Thursday, March 31, 2011

Two Untraditional Reads

Not untraditional in material, but untraditional in how I read them

I've been kind of a fan of Doherty for years; he mixes historical mystery with touches of gothic horror in a way that tingles my literary palate. This time he's starting a new series set during the Crusades and depicting the birth of the Knights Templar.

Now, it's kinda interesting but also misleading; the word "Templar" actually never appears in the text of The Templar and only in the author's notes is it made clear that this is about the birth of the Templars. It's mostly about a motley group of French aristocrats who set off on a pilgrimage for various reasons (and it casts a jaundiced eye on the Pope who gets it all started, and sometimes seems to be drawing a parallel with the anti-Islamic sentiment that's growing today), and of their adventures in various parts of Europe.

There's also kind of a mystery.  Seriously, it's packaged as a mystery, but really it's a historical novel with a few mystery elements.  Very little time is spent on the mystery plot, and it's hurriedly resolved at the end as almost an afterthought.  Disappointing for Doherty, who's usually much better than this.  I can't help but wonder if this was a rush job to cash in on the currently-stylish Templar trend.

I read this on my Kindle, and I can loan it to friends with Kindles, so if anyone wants to borrow it, drop me a message.

Next up was Cleek: The Man of the Forty Faces, which I didn't actually read, per se; I listened to it.  It was a free download from Librivox, and so far the best audiobook I've listened to from them. 

"Hamilton Cleek" is a dashing cat burglar with tons of panache, but in the course of the book's prologue, he falls madly in love with a beautiful, virtuous woman, and decides to reform in order to win her love.  He's a master of disguise, since through some quirk of genetics he's been granted rubbery features that can be twisted around in different ways.  He's also possessed of a criminal's phrenological profile (seriously, they make a point of that) but decides to make a name for himself as a private detective anyway.  And ends up solving the most BIZARRE cases I've encountered in non-supernatural literature.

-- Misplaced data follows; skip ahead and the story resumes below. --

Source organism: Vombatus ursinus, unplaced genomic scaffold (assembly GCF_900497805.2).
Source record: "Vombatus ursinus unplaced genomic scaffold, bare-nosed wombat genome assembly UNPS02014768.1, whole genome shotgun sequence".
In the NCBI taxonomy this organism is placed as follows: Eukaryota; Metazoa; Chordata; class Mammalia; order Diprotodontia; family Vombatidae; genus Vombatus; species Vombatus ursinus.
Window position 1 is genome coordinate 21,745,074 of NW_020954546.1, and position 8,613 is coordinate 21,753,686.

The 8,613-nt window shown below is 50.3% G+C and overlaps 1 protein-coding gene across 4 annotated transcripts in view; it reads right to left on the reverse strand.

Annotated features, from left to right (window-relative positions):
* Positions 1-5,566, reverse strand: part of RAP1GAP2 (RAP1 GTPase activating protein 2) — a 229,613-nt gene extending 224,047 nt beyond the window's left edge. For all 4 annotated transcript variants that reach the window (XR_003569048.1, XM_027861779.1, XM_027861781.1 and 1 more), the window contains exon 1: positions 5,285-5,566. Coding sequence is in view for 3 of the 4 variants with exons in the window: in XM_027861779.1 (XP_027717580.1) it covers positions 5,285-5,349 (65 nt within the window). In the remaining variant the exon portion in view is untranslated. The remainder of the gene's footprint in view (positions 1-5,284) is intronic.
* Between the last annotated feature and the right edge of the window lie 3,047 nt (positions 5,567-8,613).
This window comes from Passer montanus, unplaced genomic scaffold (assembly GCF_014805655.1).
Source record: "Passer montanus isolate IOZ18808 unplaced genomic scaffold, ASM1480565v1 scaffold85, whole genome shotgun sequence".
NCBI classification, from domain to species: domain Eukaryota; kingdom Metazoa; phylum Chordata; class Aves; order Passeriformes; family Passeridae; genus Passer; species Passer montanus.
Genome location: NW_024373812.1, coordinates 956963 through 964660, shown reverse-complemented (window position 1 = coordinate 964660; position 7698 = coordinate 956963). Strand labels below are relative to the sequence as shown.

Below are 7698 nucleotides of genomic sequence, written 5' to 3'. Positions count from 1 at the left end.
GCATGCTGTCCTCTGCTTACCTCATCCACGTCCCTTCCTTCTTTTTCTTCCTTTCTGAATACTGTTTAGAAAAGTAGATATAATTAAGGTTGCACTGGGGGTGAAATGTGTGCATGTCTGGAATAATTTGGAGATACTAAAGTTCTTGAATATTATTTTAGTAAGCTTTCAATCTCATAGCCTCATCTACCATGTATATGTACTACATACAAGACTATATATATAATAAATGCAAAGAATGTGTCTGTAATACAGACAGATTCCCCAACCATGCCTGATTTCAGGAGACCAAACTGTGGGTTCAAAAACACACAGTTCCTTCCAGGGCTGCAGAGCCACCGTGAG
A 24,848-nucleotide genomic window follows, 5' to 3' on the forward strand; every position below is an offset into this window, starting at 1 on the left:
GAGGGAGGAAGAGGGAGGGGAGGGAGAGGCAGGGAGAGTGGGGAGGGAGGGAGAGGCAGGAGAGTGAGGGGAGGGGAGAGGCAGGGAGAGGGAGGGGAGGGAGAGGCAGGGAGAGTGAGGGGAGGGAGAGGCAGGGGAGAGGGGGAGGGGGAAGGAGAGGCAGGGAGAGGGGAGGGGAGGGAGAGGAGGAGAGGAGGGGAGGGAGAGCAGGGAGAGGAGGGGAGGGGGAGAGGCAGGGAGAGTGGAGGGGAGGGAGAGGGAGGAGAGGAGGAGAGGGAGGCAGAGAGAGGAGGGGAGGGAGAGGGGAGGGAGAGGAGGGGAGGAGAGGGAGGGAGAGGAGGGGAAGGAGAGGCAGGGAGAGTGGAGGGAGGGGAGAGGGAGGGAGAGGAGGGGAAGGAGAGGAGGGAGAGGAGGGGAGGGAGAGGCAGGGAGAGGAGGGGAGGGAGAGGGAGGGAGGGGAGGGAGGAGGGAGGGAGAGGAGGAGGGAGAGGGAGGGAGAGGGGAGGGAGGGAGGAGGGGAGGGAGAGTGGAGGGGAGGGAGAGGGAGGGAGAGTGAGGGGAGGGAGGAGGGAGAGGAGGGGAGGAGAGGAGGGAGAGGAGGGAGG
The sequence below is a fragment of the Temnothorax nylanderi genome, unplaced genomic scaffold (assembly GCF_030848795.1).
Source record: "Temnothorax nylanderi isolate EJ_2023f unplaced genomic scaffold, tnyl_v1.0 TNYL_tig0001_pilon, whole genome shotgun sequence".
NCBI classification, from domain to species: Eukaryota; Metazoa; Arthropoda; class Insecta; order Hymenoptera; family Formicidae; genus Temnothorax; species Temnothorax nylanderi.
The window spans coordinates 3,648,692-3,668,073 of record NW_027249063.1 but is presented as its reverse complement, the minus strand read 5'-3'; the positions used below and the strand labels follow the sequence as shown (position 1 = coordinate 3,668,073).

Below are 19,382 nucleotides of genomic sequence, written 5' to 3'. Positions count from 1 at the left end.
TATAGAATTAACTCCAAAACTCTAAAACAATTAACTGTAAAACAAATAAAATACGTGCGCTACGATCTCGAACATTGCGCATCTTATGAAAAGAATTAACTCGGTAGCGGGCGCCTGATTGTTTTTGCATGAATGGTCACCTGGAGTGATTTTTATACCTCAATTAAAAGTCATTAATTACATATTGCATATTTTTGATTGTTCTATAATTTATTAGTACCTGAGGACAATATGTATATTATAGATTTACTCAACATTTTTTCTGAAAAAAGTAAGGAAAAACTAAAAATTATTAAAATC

Make no mistake: this is hokum.  But it's full-blooded, delirious hokum, having a ball with itself.  It's basically a series of short stories strung together loosely into a novel, and characterizations are thin.  Cleek is quite manly but also possessed of several aesthetic qualities, including a passion for flowers and gardens.  He takes in a street tough named "Dollops" in as a servant/assistant, whose doglike fawning on Cleek sometimes borders on the nauseating.  And at the last second, Cleek is revealed as the long-lost prince of a central European kingdom, Mauravania, which comes to figure in later books.  (Yes, it started a series.) 

It was written in 1910, just when things were starting to heat up, full of post-Victorian jingoism and suspicion of the Jerries.  It's got all that late-Gilded Age glitter, of race meetings and gentlemen of leisure going abroad for months, and criminal gangs straight out of a Louis Feuillade serial. In other words, it's a lot of fun.

The Librivox version is well read by a lady named Ruth Golding who was obviously relishing the job.  (On her site, she says, "Oh my, I did enjoy reading this!" I could tell, Ruth!)  Her sense of fun comes through and I highly recommend this for your long drives or walks home from school or work.

So there's one book not very recommended unless you're into the Crusades, and another I recommend highly.  Go to Librivox and go wild.

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